Reflected glory

It can be so depressing to pick up a classic. When you open Fitzgerald, Proust, Morrison, Goethe, Austen, Tolstoy, Woolf, you are not only faced with a work of profound beauty you find yourself staring into a mirror of your own inadequacies, and the glare of it all is harsh to say the least. John the Baptizer claimed that he was not even worthy to undo the sandal of the one who would come after him; he was not even good enough to qualify for that most minimal of the services that on the surface of things seemingly anyone could offer. Surely many of us who write are struck by similar feelings whenever we encounter one of the truly greats. What can I possibly do that would stack up to that?

Yet our times are awash in new works. There is no shortage of books coming out every year, every month, to say nothing of the essays, articles, shorts, and – yes – posts to literary websites. (Ahem.) There are of course a number of reasons for this trend. One is the near universal rates of literacy that the developed nations of the world now enjoy (and hopefully soon too the developing nations can achieve such levels). Another is the lengthy period of education that has become the norm, far beyond what our parents or grandparents typically underwent a mere one or two generations ago. Another still is the idea of democracy (even if not its practice) and the notion that each individual has, and should make known, their own views. Above all though is the advent of the internet and the vast changes that it has brought to communicative methods and publishing practices. Clicking open a browser we are daily greeted by a clamor of voices, a cacophony of published works. But despite it all we find ourselves returning to the classics again and again, those works forged in the fires of times when market forces were not so transparently behind the production of bestsellers and reading was an activity that you bent your will to and not just your head. Saying all this is not meant as an elitist critique of our contemporary situation – far from it – but instead simply as an appreciation for those writers and those works which, for whatever reason or reasons, have come to transcend time. What marked them? Daring certainly, the creative and innovative styles of expression they employed, the pure individuality of their poetry, their prose. The poetry, even, I think it’s safe to say, that dances within their prose. We read them and are awed.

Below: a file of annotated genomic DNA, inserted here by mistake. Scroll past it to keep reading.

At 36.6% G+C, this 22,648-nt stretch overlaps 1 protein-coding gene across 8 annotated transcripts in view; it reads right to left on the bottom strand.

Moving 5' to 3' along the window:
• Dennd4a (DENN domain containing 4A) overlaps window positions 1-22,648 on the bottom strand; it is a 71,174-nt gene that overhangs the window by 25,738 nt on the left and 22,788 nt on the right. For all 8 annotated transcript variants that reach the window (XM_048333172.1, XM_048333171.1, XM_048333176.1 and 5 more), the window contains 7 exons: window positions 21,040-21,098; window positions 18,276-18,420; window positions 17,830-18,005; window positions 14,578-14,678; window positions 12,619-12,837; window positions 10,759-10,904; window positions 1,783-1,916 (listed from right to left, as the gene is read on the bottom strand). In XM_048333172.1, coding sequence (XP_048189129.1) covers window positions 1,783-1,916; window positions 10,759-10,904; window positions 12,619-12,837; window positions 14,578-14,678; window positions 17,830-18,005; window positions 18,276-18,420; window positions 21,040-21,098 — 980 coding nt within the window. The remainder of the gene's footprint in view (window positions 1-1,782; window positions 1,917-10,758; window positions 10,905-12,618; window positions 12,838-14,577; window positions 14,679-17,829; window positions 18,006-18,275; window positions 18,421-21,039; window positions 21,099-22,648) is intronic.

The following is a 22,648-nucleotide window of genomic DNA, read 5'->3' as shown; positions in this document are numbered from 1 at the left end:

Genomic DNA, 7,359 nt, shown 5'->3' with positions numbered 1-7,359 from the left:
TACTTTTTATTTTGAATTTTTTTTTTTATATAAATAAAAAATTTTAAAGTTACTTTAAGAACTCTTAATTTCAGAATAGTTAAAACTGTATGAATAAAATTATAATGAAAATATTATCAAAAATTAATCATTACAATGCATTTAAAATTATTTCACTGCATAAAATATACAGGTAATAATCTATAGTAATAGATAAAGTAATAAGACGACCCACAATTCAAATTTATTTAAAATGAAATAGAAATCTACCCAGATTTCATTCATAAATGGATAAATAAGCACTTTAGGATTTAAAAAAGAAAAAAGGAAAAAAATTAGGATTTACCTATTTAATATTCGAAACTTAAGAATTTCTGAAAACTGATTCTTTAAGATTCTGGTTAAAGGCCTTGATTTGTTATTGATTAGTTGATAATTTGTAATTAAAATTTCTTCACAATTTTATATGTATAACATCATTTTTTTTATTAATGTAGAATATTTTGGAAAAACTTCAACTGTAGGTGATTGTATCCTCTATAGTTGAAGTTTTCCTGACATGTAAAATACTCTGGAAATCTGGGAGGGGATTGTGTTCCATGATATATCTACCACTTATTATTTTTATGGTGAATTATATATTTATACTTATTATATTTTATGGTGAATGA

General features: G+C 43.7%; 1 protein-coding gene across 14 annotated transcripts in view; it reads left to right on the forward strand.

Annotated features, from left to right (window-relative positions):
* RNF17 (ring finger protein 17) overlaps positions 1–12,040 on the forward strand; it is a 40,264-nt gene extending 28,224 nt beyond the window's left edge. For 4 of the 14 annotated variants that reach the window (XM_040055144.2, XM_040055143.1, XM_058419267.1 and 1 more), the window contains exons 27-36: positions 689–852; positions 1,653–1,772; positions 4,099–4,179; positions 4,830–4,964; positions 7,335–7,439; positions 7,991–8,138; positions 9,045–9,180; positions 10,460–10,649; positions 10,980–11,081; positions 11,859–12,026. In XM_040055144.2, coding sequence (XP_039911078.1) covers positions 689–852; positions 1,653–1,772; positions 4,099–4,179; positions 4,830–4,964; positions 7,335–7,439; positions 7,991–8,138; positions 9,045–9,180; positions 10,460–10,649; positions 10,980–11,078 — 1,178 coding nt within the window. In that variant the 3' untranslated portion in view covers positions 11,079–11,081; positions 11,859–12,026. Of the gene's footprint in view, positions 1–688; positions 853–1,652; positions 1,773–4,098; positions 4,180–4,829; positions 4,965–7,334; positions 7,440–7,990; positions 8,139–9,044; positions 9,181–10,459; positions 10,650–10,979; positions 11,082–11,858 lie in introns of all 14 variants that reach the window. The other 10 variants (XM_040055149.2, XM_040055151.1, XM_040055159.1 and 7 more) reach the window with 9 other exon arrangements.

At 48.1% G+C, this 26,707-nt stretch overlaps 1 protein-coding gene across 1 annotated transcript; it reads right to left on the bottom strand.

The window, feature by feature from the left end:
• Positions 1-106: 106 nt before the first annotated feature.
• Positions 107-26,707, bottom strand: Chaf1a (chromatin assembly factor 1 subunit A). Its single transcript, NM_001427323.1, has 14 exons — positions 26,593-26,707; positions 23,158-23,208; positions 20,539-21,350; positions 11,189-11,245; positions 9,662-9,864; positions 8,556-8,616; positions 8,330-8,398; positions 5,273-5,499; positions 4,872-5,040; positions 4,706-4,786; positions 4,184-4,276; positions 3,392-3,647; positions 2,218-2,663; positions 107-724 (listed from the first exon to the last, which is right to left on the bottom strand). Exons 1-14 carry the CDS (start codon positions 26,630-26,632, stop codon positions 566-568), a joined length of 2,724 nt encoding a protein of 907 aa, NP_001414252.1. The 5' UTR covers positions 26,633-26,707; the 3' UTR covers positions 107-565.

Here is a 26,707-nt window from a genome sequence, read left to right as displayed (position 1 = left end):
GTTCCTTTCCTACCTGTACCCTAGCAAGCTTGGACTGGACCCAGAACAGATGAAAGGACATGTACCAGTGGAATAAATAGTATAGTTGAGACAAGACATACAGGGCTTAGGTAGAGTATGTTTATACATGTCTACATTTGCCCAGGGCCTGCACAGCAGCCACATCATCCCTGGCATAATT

That admiration, however, is no reason to sigh and click “trash” on your work in progress. The more we are exposed to what has been done, to what experiments and studies have gone before, the more we realize that everything has been done. There is nothing new under the sun, as Qohelet recognized nearly two and a half millennia ago – but he still wrote his book and what a beauty it is. I would like to suggest that we who write do not stand in the shadows of the greats but rather in their lineage. We are them now and who knows what our works will become? It may be puerilely optimistic to think that someone in ten, twenty, fifty, or one hundred years may find value in something that we’ve written today but the world is filled with far stranger facts than that and the experience of being human, after all, is not something that changes so abruptly nor so completely. And so what? And so we write, we give, we labor and we struggle and we leave all judgments of the adequacy or inadequacy of our own works to others. We do not write to be loved, we write to be; to be ourselves in this time and this place with these feelings and these thoughts and these reactions to the realities that now confront us. We speak out of our own era because historically we must, and we speak out of our own hearts because our honesty and integrity demand it. We who write become fully ourselves only through our writing; surely any of the luminaries listed above would agree with that.

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